Supercommittee’s failure puts payroll tax cut at risk
By Jia Lynn Yang,
The failure of the “supercommittee” raises the chance that working Americans will see their paychecks cut in January, and many economists say that could weaken an already vulnerable U.S. economy.
Last year’s payroll tax cut saved the average U.S. household more than $900, according to the Tax Policy Center. But because the supercommittee could not agree on a budget plan, the tax cut, as well as unemployment benefits, could expire at the end of the year.
“This is an immediate problem,” said Chuck Marr, director of federal tax policy at the Center on Budget and Policy Priorities. “There will be damage if this isn’t extended.”
Economists at the country’s biggest banks have been concerned for months about damage to the economy if Congress didn’t act. In August, the authors of a Goldman Sachs report said that a failure to extend the payroll tax cut and benefits for the unemployed ranked among their three biggest worries for the U.S. economy, alongside Europe’s debt crisis.
Without the short-term stimulus, the analysts said, “fiscal drag will be intense in 2012,” raising the probability that the country will fall back into a recession.
Estimates vary on the extent that growth in the gross domestic product could suffer. Goldman Sachs economic forecaster Alec Phillips estimated that allowing the payroll tax cut to expire would reduce growth by as much as two-thirds of a percentage point in early 2012. Macroeconomic Advisers estimates that it would reduce GDP growth by 0.5 percent and cost the economy 400,000 jobs by the fourth quarter. Allowing unemployment benefits to lapse would result in the economy being slower by an additional quarter of a percent and cost 200,000 jobs.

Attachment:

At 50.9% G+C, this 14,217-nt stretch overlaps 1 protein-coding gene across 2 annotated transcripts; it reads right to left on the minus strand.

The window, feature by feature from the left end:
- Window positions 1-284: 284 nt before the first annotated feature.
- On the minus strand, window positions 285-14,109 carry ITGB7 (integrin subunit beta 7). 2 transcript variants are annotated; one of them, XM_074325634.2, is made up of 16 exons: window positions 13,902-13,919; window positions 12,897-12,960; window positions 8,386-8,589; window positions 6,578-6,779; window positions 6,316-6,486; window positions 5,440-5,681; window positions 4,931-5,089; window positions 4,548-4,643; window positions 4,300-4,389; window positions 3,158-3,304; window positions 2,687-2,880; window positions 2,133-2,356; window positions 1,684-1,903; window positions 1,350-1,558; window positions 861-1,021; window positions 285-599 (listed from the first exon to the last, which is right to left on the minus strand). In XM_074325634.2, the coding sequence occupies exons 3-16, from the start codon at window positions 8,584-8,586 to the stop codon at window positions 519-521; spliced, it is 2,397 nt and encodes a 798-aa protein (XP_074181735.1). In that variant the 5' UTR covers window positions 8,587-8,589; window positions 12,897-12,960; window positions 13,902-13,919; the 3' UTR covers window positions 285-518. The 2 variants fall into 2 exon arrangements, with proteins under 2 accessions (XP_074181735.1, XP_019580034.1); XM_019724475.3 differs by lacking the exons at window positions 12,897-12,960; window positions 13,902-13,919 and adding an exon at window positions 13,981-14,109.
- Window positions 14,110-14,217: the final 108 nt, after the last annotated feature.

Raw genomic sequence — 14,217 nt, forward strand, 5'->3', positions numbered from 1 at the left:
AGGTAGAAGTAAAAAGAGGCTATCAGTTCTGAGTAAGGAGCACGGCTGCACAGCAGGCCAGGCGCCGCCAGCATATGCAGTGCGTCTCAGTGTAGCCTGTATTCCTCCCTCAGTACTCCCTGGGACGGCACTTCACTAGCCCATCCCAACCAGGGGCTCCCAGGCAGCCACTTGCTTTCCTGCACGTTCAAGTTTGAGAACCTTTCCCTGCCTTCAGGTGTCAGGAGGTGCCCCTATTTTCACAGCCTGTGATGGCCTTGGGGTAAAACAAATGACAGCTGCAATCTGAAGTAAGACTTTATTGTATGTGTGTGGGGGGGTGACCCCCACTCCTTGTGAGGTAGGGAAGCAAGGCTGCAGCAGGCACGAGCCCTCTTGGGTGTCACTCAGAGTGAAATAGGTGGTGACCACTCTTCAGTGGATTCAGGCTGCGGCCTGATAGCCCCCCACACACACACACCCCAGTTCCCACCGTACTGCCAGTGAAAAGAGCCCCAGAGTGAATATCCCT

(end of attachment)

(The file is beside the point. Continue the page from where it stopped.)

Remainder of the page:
Economists are troubled because forecasts for growth next year are already fairly low. Federal Reserve officials are estimating an increase of between 2.5 and 2.9 percent. Meanwhile, Europe’s debt crisis appears to be deepening, and the effects could spill over to the U.S. economy.
President Obama said at a news conference Monday afternoon that middle-class families “can’t afford to lose $1,000” a year if Congress doesn’t act. Many Republicans, however, are wary of spending the money.
Last year, Obama and Republican leaders struck a deal reducing employees’ share of the Social Security payroll tax from 6.2 percent of earnings to 4.2 percent. The Tax Policy Center says 121 million families have benefited this year, at a cost of roughly $120 billion.
In testimony last week before the Senate Budget Committee, Congressional Budget Office Director Doug Elmendorf cited continuing the payroll tax cut and extending unemployment benefits as efficient ways for the government to spend money to spur growth.
By comparison, policies that affect how much cash flow businesses have, such as reducing corporate taxes, would have a much smaller effect, Elmendorf said.
Bruce Bartlett, a former Reagan adviser, said the payroll tax cut is “better than nothing.” But he worried that many workers are saving the extra money, rather than spending it. Bartlett has argued in the past that the money would have been better allocated toward public works projects.
Joel Prakken at Macroeconomic Advisers said the benefits of the payroll tax were somewhat muted earlier this year because of a spike in gas prices. He added that an extension next year could produce greater benefits.
Economists also note that higher-income beneficiaries of the payroll tax cut are more likely to save the money. Lower-income recipients and people getting unemployment benefits tend to spend the money quickly on day-to-day necessities.
“A good case could be made you get more bang from your buck with unemployment benefits,” Prakken said.